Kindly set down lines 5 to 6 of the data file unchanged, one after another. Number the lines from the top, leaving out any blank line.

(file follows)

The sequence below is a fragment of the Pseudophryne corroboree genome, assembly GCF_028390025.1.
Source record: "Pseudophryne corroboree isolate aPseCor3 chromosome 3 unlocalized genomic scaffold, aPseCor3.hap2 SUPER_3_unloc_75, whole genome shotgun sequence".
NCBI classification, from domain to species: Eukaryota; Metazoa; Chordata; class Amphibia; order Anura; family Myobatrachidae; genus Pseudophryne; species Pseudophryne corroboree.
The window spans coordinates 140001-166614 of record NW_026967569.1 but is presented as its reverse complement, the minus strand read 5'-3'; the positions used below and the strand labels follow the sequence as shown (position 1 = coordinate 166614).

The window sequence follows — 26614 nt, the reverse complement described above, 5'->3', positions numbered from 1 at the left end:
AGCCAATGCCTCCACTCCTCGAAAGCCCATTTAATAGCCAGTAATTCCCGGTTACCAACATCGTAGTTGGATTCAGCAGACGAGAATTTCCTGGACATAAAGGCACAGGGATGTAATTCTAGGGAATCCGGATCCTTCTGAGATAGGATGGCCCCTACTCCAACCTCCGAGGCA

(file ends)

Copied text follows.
The window sequence follows — 26614 nt, the reverse complement described above, 5'->3', positions numbered from 1 at the left end:
AGCCAATGCCTCCACTCCTCGAAAGCCCATTTAATAGCCAGTAATTCCCGGTTACCAACATCGTAGTTGGATTCAGCAGACGAGAATTTCCTGGACATAAAGGCACAGGGATGTAATTCTAGGGAATCCGGATCCTTCTGAGATAGGATGGCCCCTACTCCAACCTCCGAGGCA